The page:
Westfield Police, firefighters assist residents

WESTFIELD – City police and firefighters have been busy helping residents who have been impacted by the recent storm – and the difficulties resulting from the widespread loss of electrical power caused by the trees and limbs, overloaded with heavy wet snow, which fell and brought down electrical power lines in the city and the region.
A shelter was opened at Westfield State University on Sunday at noon for residents who were forced from their homes by isolation and the chill creeping into residences when heating sources dependent on electricity failed.
Many of the persons transported by police and firefighters were not in immediate danger but some situations were acute and needed prompt relief.
A caller at 5:12 a.m. Sunday reported that a pregnant Hopkins Road resident was reporting that her contractions were three minutes apart but was unable to leave her residence due to fallen trees which were blocking the driveway. Westfield firefighters were able to reach the woman who was transported to Baystate Medical Center.
Other residents who are dependent on oxygen also called police for assistance and were helped to the shelter of Noble Hospital.
Police were also called upon to help when hospital staff reported that the emergency room staff was down to two persons and a worker had reported that she was unable to get to the hospital due to road conditions. A nurse was transported to the hospital by police from a Falley Drive address.
City police were kept busy with well-being checks – both those initiated by officers and others resulting from calls by persons outside the city who were concerned for loved ones they had not been able to reach by telephone.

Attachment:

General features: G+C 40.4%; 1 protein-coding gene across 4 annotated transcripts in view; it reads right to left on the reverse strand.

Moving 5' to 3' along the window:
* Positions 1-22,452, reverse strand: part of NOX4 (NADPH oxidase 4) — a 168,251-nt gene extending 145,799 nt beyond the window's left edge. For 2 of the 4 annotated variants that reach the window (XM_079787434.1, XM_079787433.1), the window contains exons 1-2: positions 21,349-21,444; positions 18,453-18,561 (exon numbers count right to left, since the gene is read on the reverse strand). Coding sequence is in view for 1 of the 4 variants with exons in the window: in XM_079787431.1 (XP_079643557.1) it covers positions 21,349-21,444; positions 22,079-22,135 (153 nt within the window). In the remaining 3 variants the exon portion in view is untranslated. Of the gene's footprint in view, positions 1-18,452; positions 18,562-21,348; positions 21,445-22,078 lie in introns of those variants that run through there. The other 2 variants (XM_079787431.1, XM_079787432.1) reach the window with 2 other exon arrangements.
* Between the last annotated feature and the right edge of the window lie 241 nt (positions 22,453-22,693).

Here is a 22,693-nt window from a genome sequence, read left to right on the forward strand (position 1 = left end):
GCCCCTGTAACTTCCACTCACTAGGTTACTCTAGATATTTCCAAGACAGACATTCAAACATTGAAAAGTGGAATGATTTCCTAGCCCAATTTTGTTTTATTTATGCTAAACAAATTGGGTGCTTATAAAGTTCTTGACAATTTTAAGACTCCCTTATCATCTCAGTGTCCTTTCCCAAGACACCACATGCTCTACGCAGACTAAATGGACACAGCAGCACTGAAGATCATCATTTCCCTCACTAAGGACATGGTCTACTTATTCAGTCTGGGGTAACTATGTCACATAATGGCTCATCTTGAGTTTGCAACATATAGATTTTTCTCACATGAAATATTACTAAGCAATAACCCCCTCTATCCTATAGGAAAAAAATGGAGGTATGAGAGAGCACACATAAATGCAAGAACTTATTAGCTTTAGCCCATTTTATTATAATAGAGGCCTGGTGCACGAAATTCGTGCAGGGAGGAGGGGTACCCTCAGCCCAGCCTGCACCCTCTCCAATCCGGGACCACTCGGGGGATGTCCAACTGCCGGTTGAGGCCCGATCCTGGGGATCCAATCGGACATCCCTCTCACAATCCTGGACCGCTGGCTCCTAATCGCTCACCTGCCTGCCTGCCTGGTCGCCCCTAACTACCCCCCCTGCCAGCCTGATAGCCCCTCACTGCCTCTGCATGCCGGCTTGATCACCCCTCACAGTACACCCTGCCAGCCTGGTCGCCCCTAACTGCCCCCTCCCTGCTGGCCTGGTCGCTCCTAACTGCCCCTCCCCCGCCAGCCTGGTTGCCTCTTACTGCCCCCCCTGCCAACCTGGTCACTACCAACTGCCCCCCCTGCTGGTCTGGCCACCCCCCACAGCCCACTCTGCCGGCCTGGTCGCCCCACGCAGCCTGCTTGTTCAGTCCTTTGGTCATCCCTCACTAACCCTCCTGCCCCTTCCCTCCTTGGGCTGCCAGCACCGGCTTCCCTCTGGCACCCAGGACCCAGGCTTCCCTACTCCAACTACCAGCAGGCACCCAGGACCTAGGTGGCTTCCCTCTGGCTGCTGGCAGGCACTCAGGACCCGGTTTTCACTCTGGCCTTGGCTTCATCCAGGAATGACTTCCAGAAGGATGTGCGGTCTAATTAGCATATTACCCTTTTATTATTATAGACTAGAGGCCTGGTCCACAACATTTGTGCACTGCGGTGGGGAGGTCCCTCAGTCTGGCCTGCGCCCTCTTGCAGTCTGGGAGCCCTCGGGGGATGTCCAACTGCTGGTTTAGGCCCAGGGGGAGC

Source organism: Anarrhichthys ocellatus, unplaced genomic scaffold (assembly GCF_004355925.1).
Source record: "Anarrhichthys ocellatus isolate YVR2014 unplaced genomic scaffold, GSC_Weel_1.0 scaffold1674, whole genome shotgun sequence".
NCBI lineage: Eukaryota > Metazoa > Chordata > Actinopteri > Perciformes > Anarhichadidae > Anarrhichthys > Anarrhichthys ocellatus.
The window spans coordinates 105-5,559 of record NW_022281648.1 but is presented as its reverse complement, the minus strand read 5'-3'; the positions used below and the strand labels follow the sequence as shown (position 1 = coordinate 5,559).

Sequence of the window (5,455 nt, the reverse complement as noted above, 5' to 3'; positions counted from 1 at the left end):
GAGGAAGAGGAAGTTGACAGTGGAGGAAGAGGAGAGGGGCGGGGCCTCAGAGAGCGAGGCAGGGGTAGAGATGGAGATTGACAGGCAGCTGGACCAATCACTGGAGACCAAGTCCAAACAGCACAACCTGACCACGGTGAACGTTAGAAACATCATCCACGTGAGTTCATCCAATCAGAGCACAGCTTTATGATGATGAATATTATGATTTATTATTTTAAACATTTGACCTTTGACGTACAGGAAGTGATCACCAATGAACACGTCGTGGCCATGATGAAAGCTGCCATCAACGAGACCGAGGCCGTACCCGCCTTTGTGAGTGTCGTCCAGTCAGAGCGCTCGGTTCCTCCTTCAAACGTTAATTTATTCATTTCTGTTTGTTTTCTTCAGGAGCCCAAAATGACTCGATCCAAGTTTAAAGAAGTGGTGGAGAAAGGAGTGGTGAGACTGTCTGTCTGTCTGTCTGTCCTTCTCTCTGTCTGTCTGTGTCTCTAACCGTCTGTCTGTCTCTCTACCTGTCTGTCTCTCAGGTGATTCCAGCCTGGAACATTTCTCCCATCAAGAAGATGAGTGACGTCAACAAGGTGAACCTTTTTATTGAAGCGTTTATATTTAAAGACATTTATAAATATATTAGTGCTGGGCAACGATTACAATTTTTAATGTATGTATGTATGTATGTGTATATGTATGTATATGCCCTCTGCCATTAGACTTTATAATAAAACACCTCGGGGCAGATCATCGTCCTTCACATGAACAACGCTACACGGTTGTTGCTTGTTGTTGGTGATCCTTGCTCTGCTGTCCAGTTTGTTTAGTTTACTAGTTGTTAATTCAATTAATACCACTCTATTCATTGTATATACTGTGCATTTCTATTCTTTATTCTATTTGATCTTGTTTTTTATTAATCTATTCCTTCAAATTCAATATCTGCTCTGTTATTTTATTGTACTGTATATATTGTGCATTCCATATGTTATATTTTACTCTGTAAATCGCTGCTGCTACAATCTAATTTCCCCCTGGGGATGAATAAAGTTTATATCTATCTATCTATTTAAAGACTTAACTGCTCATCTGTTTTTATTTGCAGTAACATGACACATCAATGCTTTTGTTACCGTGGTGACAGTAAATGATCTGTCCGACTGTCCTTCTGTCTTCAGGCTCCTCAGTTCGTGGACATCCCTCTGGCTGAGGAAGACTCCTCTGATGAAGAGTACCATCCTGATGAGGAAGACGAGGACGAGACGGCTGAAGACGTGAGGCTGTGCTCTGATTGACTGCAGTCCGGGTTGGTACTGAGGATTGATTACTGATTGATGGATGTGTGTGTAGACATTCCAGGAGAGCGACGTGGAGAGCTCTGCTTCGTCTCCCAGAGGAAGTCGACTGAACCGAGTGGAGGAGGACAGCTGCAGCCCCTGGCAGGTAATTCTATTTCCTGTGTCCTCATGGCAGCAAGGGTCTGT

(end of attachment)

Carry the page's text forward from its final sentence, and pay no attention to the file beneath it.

Some residents were transported to the shelter by police after they were found shivering in their homes.
A team of officers led by community policing officer Steven Nacewicz made more than 150 individual checks of residences Sunday evening at Hampden Village on the north side of the city, which is largely populated by elderly residents.
Others were assisted by city firefighters. Deputy Chief Patrick Kane said “we were busy Sunday. We did 70 or 80 calls” he said and said about 20 of them were calls to transport “older people who had lost their heat” he said.
Noble Hospital was designated the handicapped emergency shelter by city officials and hospital staffers report that 13 persons were accommodated overnight Sunday, in the hospital’s surgical car unit, before they were relocated on Monday.
Dianne Brunelle, the hospital’s vice president for patient care services, said Tuesday “We saw a record number of patients in our emergency room Monday” and also said “we saw a big percentage of people who were affected by the storm in one way or another.” She said that injuries included crashes, falls with laceration,s and chain saw accidents. She said the hospital treated “a fair number (of patients) with illnesses aggravated by the cold.”
“An additional five persons were provided shelter at the hospital overnight Monday,” she said.

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